This week’s Friday Free Pattern is a day early because I’m busy packing for a much needed holiday! This is your last chance to pick this knitted cowl pattern up for free. When I get back it’s going up for sale on my Love Crafts profile. You can find the blog post with all the instructions by clicking here.
This week I have a new knitting book recommendation for you. Written by Emma Osmond, this is a fresh, modern take on the perennial stash knitting theme (and let’s face it, most knitters and crocheters have a sizeable stash of yarn bought for projects we never completed or simply loved too much to leave on the shelf).
The projects are mostly simple, knitted in beautiful Rowan yarns (so lots of natural fibres and muted shades) and the styling is lovely. There are mug cosies, a hot water bottle, bags, blankets, scarves and hats all photographed with clear close ups of the stitches and shape. I particularly liked the technique section, which has pictorial guides to working on circular needles, knitting cable stitches and colour work. At the back of the book, a chapter on finishing techniques clearly explains, grafting, picking up stitches and sewing seams. So, although this isn’t a book aimed at beginners, it’s definitely a book I’m going to pass along to a new, not so confident knitter in my family. I know she’ll love the projects, and I’m going to put a great big post it note on page 94 – because I’m sure she’ll be able to manage the simple beanie in time for my birthday in October – I can even loan her the perfect yarn from my stash!
Each project includes the required weight for each yarn in grams and metres, so you can easily substitute a yarn from your stash. You’ll also find guidance about skill level, techniques and modifying the pattern to suit your taste and yarn available for every project.
I will definitely be making some of the projects in this book, but (and it’s a small but), I wish more of the projects were worked in the round or on circular needles. It’s the one thing that came up when I showed this book to the ladies in my knitting group. Although many knitters were raised on a diet of “knit flat and seam” patterns, there are a growing number of knitters (of all ages and experience) who like the option to knit in the round. It would have been nice if at least one of the hats (or maybe the wrist warmers) had been knitted seamlessly, particularly as there are three pages devoted to this in the techniques guide.*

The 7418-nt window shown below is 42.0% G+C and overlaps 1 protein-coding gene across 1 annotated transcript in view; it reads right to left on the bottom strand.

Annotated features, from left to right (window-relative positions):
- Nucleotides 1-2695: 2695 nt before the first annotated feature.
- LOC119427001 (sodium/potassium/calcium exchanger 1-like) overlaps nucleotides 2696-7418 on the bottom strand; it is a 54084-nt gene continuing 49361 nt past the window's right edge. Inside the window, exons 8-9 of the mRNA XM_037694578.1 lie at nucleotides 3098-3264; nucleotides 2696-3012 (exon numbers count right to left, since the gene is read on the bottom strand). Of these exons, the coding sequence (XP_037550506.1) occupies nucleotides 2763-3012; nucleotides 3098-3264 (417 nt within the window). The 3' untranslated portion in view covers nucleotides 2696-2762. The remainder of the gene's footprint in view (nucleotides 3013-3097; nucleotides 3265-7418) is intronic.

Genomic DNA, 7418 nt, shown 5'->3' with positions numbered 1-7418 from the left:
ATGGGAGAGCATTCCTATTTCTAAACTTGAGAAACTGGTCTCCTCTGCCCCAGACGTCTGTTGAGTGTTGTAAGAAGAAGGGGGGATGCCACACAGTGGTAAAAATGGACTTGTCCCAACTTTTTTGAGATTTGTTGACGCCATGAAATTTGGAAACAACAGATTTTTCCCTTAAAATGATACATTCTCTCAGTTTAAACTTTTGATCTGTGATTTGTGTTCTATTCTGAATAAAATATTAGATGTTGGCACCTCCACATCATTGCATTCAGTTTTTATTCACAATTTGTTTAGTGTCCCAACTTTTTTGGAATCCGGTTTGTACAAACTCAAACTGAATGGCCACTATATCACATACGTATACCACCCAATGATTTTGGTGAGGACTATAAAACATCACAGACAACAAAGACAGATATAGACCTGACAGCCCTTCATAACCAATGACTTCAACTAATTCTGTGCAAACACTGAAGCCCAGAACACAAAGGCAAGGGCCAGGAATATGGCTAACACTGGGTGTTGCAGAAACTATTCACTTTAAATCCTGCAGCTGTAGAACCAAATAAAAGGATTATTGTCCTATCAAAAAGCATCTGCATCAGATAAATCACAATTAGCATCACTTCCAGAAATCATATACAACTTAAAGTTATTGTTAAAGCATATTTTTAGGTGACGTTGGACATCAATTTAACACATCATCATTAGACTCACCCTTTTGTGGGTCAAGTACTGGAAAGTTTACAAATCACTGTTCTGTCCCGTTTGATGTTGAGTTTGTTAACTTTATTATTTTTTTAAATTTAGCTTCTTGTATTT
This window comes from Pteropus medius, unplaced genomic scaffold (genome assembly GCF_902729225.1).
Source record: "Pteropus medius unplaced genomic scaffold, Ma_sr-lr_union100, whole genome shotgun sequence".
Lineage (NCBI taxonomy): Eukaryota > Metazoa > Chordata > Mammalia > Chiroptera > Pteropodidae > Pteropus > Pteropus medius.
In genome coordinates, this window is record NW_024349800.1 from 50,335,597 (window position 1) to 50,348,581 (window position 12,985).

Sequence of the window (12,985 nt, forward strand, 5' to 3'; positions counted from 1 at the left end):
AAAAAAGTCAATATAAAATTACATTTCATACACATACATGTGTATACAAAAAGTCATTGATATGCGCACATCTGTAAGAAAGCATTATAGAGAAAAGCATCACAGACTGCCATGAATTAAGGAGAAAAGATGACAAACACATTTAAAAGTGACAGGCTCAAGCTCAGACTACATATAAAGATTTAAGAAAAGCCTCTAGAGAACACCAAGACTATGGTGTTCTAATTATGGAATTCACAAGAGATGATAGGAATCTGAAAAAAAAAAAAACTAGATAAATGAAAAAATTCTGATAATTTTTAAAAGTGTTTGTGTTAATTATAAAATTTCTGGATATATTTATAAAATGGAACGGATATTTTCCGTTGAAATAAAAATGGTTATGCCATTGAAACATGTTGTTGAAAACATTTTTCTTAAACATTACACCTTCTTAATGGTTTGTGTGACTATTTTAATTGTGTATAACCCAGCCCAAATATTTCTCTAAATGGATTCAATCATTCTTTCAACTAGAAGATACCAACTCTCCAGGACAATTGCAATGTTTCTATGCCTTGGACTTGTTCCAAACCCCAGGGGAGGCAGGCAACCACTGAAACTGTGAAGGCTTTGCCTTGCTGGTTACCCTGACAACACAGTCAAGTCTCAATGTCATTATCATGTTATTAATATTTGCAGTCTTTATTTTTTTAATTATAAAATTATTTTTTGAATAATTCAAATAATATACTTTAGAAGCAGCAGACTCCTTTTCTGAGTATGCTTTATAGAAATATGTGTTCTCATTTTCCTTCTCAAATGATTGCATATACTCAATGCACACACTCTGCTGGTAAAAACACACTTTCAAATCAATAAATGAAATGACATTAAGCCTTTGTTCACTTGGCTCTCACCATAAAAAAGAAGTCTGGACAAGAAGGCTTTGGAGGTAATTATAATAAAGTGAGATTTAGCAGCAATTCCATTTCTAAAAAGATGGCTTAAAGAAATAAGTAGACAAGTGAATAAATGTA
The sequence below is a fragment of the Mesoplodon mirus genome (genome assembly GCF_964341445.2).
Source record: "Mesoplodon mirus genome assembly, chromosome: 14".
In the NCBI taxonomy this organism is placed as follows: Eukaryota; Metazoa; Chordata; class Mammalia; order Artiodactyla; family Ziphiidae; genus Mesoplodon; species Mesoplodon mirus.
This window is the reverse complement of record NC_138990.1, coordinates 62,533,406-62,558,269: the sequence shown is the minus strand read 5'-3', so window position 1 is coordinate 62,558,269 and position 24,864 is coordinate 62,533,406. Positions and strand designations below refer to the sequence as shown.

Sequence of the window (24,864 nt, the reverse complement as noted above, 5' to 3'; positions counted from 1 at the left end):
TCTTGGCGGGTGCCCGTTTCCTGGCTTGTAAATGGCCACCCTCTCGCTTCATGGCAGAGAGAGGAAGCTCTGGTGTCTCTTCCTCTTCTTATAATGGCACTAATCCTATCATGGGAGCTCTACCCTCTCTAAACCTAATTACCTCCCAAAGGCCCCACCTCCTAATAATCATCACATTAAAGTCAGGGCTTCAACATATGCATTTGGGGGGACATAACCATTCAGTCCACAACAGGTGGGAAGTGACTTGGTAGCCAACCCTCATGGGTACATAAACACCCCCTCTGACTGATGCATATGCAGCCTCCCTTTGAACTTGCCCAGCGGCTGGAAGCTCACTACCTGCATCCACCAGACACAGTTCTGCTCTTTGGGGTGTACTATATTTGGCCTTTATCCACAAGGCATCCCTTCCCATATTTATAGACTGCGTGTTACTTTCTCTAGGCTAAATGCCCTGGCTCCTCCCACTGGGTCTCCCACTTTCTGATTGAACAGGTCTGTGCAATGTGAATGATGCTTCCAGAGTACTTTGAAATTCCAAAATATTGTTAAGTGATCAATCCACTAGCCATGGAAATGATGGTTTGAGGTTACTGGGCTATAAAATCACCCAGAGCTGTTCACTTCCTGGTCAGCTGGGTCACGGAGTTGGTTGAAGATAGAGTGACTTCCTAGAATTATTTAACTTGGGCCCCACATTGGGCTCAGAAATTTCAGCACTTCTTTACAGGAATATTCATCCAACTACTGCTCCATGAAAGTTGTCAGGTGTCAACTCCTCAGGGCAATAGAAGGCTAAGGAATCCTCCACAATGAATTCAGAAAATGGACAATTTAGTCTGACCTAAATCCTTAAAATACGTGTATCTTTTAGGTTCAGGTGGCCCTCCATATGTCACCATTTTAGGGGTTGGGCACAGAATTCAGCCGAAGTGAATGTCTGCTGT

Having said that, this is a fabulous book and with Mother’s Day approaching this might be the perfect gift for someone in your life. Whatever their age or experience they’ll find something that appeals and encourages a bit of stash diving!
Weekend Makes: Stash Knitting is written by Emma Osmond, published by GMC books and available now from your favourite book store.
The baby booties and chunky basket are both started flat and then switch to circular needles or DPNS.
I fell in love with Noro yarns when I first began work in a yarn store and it wasn’t long before I completed my first project in Noro Kureyon. I knitted myself a wildly colourful oversized jumper that I wore and wore on weekend family camping trips. It’s still in my wardrobe. A little bit felted and still smelling of woodsmoke, but the colours still make me smile.
To celebrate 30 years since the first Noro Kureyon collection, this book offers a wonderful collection of 30 sweaters and accessories – the ladies at my knit group drooled over it, and it wasn’t long before my review copy found a new home with super knitter S, who will no doubt make “all the things” in due course.
Kureyon is Japanese for “crayon”, which means more if you’re familiar with the wildly random colour changes of this yarn. The designers chosen for this collection have made full use of the colour changes and versatility of the yarn, and it well worth spending a few minutes looking through the pattern collection on Ravelry.
My favourite is Margie Kieper’s “Squared” sweater, which leapt to number one on my “must make” list (image (c) Sixth and Spring), but I’m also hankering after the patchwork Scarf by Jill Gutman Schoenfuss (pictured below), which looks relatively simple and perfect for autumn.
This book is the perfect celebration of everything we love about Noro, the photography and styling show off the designs perfectly and I loved the opportunity to discover new to me designers and plan a winter of indulgent knitting. This summer heat might not seem like the best time to be thinking about sweater knitting, but for me it’s perfect. I can pore over beautiful books like this one for hours, adding yarn to my wish list. And, when my birthday comes around in October, I’ll have a ready made list for my family to order from – the only way to guarantee I’ll get exactly what I want!
Buy this book for yourself, or as a gift and you’ll treasure it. It’s not just as a source of beautiful, desirable and practical designs, it’s a gorgeous book to brighten the dullest days and transport yout to Noro’s wonderful world of colour.
Noro Kureyon: The 30th Anniversary Collection has 144 sumptuous pages of patterns and photography for knitters of all skill levels to drool over.